6. Aspartame * – Additive found in low-calorie desserts, gelatins, drink mixes, and soft drinks. Also known by the brand names Nutrasweet and Equal. Controversial since it was initially approved by the FDA in 1974. According to the Center for Science in the Public Interest “lifelong consumption of aspartame probably increases the risk of cancer. People—especially young children—should not consume foods and beverages sweetened with aspartame”.
  7. Acesulfame-K * – Artificial sweetener found in soft drinks, baked goods, chewing gum, and gelatin desserts. The Center for Science in the Public Interest recommends that people avoid use of acesulfame-K due to lack of testing concerns.
  8. Food colorings (Blue, Red, Green, Yellow) *Blue 1 and 2, found in beverages, candy, baked goods and pet food, are considered low risk but have been linked to cancer in mice. Red 3, used to dye cherries, fruit cocktail, candy, and baked goods, has been shown to cause thyroid tumors in rats. Green 3, added to candy and beverages, though rarely used, has been linked to bladder cancer. Studies have linked the widely used yellow 6—added to beverages, sausage, gelatin, baked goods, and candy—to tumors of the adrenal gland and kidney. Artificial food color is also suspected of causing increased hyperactivity in children.
  9. Olestra – A synthetic fat that blocks absorption of fat in your digestive system. It also blocks the absorption of vitamins while in your system. Olestra enables manufacturers to offer greasy-feeling low-fat snacks, but consumers would be better off with baked snacks, which are safe and just as low in calories. Found in some brands of potato chips. Be prepared to wear a diaper if you eat a whole bag.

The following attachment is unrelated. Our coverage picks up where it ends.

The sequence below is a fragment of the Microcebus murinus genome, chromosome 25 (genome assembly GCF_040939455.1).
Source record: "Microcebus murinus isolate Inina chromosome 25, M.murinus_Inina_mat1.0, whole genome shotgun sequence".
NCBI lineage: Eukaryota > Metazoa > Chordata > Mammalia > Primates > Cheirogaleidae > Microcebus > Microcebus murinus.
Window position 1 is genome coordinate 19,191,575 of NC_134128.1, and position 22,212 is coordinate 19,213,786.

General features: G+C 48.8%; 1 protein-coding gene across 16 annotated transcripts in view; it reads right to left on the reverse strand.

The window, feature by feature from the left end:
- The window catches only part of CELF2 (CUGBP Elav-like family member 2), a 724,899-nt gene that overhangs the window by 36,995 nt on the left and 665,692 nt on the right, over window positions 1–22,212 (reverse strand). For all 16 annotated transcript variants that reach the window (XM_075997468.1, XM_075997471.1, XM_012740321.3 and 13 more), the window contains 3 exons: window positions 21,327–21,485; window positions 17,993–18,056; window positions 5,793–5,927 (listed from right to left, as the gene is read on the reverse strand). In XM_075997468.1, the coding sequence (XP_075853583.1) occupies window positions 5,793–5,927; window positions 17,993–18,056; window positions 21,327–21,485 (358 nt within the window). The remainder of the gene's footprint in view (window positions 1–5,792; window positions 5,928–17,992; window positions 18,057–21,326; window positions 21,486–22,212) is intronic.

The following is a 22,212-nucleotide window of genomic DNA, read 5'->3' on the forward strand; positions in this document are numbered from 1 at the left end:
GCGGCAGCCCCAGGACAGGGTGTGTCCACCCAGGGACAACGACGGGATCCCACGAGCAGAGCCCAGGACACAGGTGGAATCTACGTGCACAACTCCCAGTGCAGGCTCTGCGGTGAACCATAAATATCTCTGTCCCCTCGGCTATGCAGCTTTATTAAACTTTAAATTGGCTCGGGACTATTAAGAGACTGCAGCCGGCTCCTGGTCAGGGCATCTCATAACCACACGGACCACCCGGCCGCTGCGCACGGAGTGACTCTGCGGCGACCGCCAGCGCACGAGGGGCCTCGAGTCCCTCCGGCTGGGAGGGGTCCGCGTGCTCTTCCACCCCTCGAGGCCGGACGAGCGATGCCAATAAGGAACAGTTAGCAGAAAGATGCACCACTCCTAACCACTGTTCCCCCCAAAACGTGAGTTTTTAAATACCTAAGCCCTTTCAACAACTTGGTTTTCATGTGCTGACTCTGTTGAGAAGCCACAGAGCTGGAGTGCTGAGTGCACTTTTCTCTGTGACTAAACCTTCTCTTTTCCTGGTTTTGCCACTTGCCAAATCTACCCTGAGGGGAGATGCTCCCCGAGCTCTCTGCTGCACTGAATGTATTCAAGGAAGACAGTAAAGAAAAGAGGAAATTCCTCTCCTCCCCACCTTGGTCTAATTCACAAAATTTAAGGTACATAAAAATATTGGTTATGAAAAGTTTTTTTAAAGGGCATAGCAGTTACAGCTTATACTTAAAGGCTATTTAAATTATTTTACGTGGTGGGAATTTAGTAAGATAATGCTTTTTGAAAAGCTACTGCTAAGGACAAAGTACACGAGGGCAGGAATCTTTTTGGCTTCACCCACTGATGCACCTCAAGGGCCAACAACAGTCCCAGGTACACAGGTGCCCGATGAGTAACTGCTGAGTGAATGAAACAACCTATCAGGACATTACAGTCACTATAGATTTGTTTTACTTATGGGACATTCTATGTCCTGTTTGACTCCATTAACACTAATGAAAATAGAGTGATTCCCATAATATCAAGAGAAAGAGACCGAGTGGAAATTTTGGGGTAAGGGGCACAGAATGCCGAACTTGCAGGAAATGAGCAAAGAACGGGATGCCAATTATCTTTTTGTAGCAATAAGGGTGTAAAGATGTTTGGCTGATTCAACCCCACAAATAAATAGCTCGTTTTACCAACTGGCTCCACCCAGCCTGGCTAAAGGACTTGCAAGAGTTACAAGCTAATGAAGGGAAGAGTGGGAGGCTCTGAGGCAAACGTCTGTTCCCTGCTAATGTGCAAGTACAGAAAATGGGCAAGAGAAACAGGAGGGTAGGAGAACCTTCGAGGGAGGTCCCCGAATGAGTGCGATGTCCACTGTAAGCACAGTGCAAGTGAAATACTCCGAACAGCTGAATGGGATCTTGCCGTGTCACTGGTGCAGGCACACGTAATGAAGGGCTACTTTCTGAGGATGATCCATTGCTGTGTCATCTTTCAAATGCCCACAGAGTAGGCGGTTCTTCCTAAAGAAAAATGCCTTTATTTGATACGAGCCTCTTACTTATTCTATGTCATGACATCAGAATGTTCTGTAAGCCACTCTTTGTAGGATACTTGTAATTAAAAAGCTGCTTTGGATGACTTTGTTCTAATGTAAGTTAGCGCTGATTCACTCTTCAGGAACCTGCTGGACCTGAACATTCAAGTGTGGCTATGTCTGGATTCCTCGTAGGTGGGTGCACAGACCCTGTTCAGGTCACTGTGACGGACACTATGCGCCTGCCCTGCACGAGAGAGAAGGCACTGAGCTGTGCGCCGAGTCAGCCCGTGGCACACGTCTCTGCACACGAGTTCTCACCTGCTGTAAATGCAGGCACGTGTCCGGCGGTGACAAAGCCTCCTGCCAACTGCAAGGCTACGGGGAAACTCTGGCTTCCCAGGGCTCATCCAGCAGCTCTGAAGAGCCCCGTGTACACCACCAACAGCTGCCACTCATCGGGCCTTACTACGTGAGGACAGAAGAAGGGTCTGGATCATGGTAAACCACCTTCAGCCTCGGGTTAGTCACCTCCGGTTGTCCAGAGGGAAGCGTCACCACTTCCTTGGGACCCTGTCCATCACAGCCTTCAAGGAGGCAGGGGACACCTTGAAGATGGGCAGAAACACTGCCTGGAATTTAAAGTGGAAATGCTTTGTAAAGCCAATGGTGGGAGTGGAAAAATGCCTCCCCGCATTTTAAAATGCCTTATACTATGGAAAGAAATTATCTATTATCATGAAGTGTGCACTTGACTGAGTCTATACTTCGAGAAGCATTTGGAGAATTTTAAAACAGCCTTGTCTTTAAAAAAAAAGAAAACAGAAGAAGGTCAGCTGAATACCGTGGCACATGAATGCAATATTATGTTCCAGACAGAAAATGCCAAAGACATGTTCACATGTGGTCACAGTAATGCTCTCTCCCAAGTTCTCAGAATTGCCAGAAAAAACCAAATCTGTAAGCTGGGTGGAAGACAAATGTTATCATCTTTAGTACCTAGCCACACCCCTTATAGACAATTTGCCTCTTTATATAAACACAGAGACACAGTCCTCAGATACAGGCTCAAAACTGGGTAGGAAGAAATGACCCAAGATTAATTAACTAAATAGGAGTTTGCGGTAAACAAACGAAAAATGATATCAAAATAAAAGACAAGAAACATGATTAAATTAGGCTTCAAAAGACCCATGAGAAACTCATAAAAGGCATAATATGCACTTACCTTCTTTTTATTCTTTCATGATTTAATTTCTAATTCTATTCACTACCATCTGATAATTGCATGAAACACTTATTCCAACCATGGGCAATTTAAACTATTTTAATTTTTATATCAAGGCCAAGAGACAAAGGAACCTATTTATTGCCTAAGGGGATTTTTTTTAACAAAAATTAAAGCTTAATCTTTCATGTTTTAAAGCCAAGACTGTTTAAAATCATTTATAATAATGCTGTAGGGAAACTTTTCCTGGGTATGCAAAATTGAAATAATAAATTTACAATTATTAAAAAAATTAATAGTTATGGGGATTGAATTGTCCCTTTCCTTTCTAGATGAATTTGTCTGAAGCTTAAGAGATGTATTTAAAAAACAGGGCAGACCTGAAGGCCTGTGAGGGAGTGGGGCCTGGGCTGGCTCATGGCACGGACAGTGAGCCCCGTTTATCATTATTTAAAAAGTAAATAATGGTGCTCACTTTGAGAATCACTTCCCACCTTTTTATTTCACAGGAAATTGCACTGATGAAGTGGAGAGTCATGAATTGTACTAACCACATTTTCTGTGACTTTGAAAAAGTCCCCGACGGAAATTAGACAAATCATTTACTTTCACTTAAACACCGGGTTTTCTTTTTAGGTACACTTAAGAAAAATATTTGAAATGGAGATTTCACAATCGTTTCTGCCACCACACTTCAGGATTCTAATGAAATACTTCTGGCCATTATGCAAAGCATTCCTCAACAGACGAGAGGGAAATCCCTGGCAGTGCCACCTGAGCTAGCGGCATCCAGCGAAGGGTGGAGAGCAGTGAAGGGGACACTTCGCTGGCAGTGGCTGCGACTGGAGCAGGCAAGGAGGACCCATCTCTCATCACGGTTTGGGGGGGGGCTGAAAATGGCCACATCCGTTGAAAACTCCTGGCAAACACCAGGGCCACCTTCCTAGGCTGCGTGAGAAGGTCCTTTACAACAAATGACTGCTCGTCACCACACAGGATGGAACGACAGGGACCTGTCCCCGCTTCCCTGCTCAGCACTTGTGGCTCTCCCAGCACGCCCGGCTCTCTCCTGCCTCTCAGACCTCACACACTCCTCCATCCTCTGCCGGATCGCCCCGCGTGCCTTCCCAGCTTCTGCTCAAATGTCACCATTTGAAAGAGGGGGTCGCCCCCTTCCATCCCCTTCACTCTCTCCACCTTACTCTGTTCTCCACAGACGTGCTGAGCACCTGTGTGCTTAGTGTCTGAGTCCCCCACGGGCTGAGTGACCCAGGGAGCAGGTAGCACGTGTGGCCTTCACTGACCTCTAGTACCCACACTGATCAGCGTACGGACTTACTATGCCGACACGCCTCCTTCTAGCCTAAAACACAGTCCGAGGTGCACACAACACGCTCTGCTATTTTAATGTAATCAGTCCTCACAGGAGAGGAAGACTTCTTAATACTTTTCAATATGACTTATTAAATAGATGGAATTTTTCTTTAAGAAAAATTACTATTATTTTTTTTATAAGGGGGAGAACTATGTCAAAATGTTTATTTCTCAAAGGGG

10. Potassium bromate * – Additive to increase volume in white flour, breads, and rolls. Bromate has been banned virtually worldwide except in Japan and the United States.
  11. White sugar – Too much sugar leads to problems with weight control, tooth decay and blood sugar levels in diabetics. It also replaces good nutrition.
  12. Sodium chloride (salt) – Excessive amounts of salt can affect cardiovascular function, leading to high blood pressure, heart attack, stroke, and kidney failure.

* Linked to an increased risk of cancer.


  1. Center for Science in the Public Interest: Food Additives
  2. 12 Food Additives to Remove From Your Diet
  3. WebMD: The Truth About 7 Common Food Additives

Related Posts:

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Mend It Yourself June 25, 2009

Filed under: beauty and fashion,green,home,recycling — Daryl Laux @ 9:37 am
Tags: , , , , ,
sewing at the dining room table

Last week we had drywall and painting crews in to repair multiple cracks in our walls. As a result I ended up stuck in the house with time on my hands. Since I normally like to spend my days outdoors, this made me a bit stir-crazy. What else could I do besides fiddle about on the internet? I scoured my closet for clothes to repurpose or repair.

  • First, I found several items that needed buttons sewn back on. Easy enough.
  • Then I finally hemmed the pair of pants that were about a foot longer than necessary. I have been known to roll the waistband on a pair of pants rather than hem them. This doesn’t give you the most girlish waistline, however.
  • Next, I found three long dresses that I haven’t worn in several years. I thought about putting them in the donation pile but then decided that was wasteful. So I cut them to a length I will wear and hemmed them up. I wore one yesterday!
  • Last but not least, I tackled a pair of pants with a waist that was so big the pants threatened to slip off. Why do clothes manufacturers make waists the same size as the hips? Don’t women have curves anymore? Thankfully, these were stretchy lounge pants so I could just sew through the waistband and down the pant leg. Now they fit!

Once that was done, I found some unfinished Christmas ornament projects – many small pins and beads – lots of glue. Enough to keep this big kid busy for a while.

Need a little inspiration? Check out the folks at Threadbanger for Do It Yourself ideas. They were my muse for my recent sewing frenzy.
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The Big Bread Lie June 22, 2009

Filed under: food,health — Daryl Laux @ 6:00 am
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Oats, barley, and some products made from cereal
Image via Wikipedia

I just looked at the bread I have in my pantry and realize I have white bread in disguise. Try as hard as I might, I still get tricked.